Which is why yesterday, Derek and Grant did most of the exploring: that, and I had to catch up with my online class, so that my students would not think I had become sharkbait and left them in the lurch... today we are going out snorkeling again once Grant is through with school for the day.
04/01/2012, Norman's Cay, Exumas, Bahamas
After a bumpy evening off Highbourne Cay, we anchored in 6-10' of clear, beautiful water over white sand... such good holding that the anchor buried itself completely, leaving only a part of the shank and a few lengths of the chain sticking out of the sand. This anchorage is large and very beautifully sandy, and the water clarity is excellent! Conch are abundant in the turtle grass shallows surrounding it, and small and large cays surround the anchorage so that there is very little roll -- a ripping current when the tide is going in or out, but not roll.
Friendly people were also anchored there, including Flying Cloud -- Walt and Meryl from Seattle, whom we had met at the Wardles' dock.
We anchored close (but not TOO close!) to them, near the dock and the shallows, as seemed right for a catamaran. Here's Flying Cloud at dawn in Norman's Cay anchorage:
Walt and Meryl took us immediately for a snorkel to swim through the wreck of a small plane that is at the edge of the shallows. It's making quite an interesting reef now, with French angelfish, a whole school of small yellowtail snappers, squirrelfish, and possibly a few shy denizens of the nooks and crannies that we didn't see :-) The only drawback: Internet is not very accessible from Norman's Cay. I will update this with pictures when I get the bandwidth to do so.
Update: Derek and Grant went in swimming whenever it was warm, and scrubbed some of the weed growth from the waterline of Parallax:
We also had a really good snorkel with Jeff and Kelly from S/V Tiger Sea on Fire Coral Reef at the Wax Cay Cut, a snorkel you want to do near slack tide on account of the ripping current through the cut. It was slack tide, no ripping allowed. I mostly clicked pictures and pulled the dinghy along, as my itty bitty ear canals make sudden dives annoying (it takes me a while and a great deal of attentive val-salva-ing to clear when SCUBA diving). Grant and Derek, however, dove down to explore everything like a couple of dolphins at play:
Grant and Derek at play on the reef
Saw a lot of really nice coral heads and giant basket sponges:
Basket sponge about 5' long
Jeff and Kelly (S/V Tiger Sea) spotted a lobster standing out in the open, as if it knew that lobster season had closed the preceding week! Derek dove close to photograph it as it was about 16' down (and the camera setting was perfect for that depth! :-)
Lobster, out in the open two days past close of lobster season, and apparently ready for a hot (but not steamed) date
While we were there, Jeff and his students on S/V Boundless came in, and Derek and I went over and did an astronomy presentation to them :-) The next night they anchored out at the southern end of Shroud Cay and, continuing southward, so did we:
I must admit it was a bit rolly that night... the next morning we struggled to get the dinghy engine aboard (a 15 HP Johnson, just under 100#) and the dinghy itself hoisted onto davits. Should have done that while it was still relatively calm the night before! Nonetheless, got everything stowed and pounded nose-on into it for miles until we got to the south end of Warderick Wells, the Exuma Cays Land and Sea Park's main island.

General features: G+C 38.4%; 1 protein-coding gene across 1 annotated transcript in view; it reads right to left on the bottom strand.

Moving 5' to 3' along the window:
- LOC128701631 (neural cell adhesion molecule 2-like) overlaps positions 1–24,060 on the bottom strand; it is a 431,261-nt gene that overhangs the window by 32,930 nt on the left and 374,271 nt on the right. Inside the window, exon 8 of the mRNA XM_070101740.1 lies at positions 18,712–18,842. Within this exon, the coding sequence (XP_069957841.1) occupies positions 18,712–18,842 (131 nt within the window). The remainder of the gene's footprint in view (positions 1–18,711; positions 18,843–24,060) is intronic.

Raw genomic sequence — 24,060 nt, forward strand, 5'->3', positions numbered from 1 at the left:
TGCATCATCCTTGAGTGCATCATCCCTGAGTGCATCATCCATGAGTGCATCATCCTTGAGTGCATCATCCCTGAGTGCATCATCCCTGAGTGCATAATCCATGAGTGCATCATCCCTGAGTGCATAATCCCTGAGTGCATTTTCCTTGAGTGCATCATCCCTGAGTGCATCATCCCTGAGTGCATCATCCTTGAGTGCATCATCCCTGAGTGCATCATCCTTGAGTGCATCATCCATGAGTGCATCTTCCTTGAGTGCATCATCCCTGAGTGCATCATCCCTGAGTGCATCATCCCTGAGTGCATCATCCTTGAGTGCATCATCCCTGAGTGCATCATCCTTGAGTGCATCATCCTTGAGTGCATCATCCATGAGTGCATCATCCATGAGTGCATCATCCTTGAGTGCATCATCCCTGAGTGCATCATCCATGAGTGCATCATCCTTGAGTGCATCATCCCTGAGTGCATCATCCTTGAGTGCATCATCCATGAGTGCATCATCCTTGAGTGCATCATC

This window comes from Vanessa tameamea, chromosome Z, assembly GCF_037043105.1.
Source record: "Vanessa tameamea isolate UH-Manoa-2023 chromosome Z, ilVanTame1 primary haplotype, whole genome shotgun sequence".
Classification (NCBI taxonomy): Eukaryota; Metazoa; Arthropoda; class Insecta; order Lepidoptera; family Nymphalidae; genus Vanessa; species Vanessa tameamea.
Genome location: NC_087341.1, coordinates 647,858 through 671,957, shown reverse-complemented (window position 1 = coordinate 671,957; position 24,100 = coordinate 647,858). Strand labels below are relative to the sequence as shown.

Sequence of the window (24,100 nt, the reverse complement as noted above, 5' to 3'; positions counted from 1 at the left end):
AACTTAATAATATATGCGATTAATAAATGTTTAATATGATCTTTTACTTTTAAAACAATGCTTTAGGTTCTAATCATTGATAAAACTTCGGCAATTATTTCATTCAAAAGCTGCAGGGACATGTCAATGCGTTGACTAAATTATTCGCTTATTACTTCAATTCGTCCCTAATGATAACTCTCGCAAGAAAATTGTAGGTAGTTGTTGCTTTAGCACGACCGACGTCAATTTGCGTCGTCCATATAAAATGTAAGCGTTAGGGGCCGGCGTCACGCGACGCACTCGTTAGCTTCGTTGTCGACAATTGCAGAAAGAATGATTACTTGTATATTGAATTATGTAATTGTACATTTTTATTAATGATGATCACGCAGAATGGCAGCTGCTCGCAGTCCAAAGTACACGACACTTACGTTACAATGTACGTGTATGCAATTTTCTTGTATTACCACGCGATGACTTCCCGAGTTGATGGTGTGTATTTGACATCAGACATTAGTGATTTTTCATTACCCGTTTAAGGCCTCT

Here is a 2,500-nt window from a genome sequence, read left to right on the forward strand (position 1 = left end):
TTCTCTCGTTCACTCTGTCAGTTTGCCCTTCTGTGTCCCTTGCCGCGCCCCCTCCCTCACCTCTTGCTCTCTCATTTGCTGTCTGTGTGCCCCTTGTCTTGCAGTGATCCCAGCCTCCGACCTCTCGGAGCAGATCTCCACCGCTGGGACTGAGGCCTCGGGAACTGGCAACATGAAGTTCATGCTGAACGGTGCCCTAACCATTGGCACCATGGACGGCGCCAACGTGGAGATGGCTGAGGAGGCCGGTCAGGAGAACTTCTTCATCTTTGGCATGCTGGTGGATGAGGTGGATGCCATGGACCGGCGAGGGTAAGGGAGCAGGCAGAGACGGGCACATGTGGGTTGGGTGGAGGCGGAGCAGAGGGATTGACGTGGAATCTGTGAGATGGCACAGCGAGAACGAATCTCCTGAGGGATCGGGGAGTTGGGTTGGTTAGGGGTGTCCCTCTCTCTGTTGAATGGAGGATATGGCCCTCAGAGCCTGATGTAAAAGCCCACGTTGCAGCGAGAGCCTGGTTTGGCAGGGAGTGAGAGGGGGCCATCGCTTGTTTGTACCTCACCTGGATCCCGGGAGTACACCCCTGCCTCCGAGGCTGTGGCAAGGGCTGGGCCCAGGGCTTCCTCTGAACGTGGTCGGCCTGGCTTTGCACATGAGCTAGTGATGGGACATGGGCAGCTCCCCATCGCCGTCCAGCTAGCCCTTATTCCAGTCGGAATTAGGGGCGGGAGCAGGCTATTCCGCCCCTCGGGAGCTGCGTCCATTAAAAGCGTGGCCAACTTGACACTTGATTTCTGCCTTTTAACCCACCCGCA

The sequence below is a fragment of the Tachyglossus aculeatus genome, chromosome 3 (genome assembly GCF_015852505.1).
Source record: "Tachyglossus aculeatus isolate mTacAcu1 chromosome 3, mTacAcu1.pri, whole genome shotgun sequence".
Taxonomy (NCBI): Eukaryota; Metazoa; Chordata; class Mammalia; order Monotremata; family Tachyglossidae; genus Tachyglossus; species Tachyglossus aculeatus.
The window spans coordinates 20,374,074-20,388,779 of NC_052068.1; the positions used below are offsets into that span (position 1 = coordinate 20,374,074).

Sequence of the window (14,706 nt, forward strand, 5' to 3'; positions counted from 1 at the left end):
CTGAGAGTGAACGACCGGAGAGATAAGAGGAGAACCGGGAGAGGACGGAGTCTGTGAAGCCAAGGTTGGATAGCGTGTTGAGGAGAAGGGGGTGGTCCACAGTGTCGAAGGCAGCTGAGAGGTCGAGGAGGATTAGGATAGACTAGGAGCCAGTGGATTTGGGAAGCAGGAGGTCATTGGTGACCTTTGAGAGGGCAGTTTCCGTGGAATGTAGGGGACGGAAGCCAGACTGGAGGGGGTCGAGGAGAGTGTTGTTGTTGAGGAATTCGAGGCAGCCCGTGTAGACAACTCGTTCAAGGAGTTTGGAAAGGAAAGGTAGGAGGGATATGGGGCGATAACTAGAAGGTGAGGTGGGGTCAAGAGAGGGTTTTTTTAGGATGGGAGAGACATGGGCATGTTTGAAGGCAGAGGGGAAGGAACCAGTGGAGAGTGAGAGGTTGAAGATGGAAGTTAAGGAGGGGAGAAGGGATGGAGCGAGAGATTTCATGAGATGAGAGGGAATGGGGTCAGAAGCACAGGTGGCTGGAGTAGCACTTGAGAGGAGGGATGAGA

03/31/2012, Highbourne Cay west anchorage
Because Mike's Stainless Steel helped us remove the old mounting bolt, we are able to pick up the SSB weather boadcasts Carolyn does in the mornings from Coral Harbour. We try to check in, but we can't, as we have insufficient copper below the waterline to act as a good counterpoise. So we have to be content for now with listening.
Cruising boats check in with the weather and how may boats in the anchorage where they are... so it gives us an idea of the weather where we are headed as well as the overall pattern. It also warns us if an anchorage is likly to be crowded. This is on upper sideband 4003 kHz at 0720 each morning. After listening this morning I looked outside; the sandbar was lovely and tuquoise in the sun. Several boats had cleared out at first light; we had a leisurely breakfast, Derek found and replaced a rusted-through hose clamp on the starboard raw water exhaust, we plastic dipped the swaged ends of the dinghy's new security cable, and we raised anchor at noon thirty.
Highbourne Cay is owned by the various people who own houses there, but they do have a marina on its way to becoming a resort. There are docks in a protected basin, a snack bar, a grocery and gift shop with Androsia cloth, a gorgeous beach, and a restaurant with a wonderful view. I think there may be some guest cottages, but not sure. There is satellite internet access for marina guests only at $10/day. The marina entrance, beach and tiny anchorage nearby are all on a cut between this cay and the next cay south. There is an anchorage with better holding about halfway up Highbourne on the W side. We are there for tonght. It is a bit lively with a swell from the banks, but the white sand beach is very cool to see. Grant even liked it... good 3G for his Kindle as well as natural beauty.
Juan from Highbourne had the part we needed to get our fuel line fixed and went ahead and built a relacement for us so that we have a spare or alternative if it breaks again. We haded him our hose at three pm at the Highbourne dock and he jet skiied out with the finished hose and spare about 4:45. Pretty cool... most important, though, is that it works. Aaaah. With that and the groceries it was an expensive day... good thing we anchored out and cooked in :-) Heading for Normans Cay in the morning.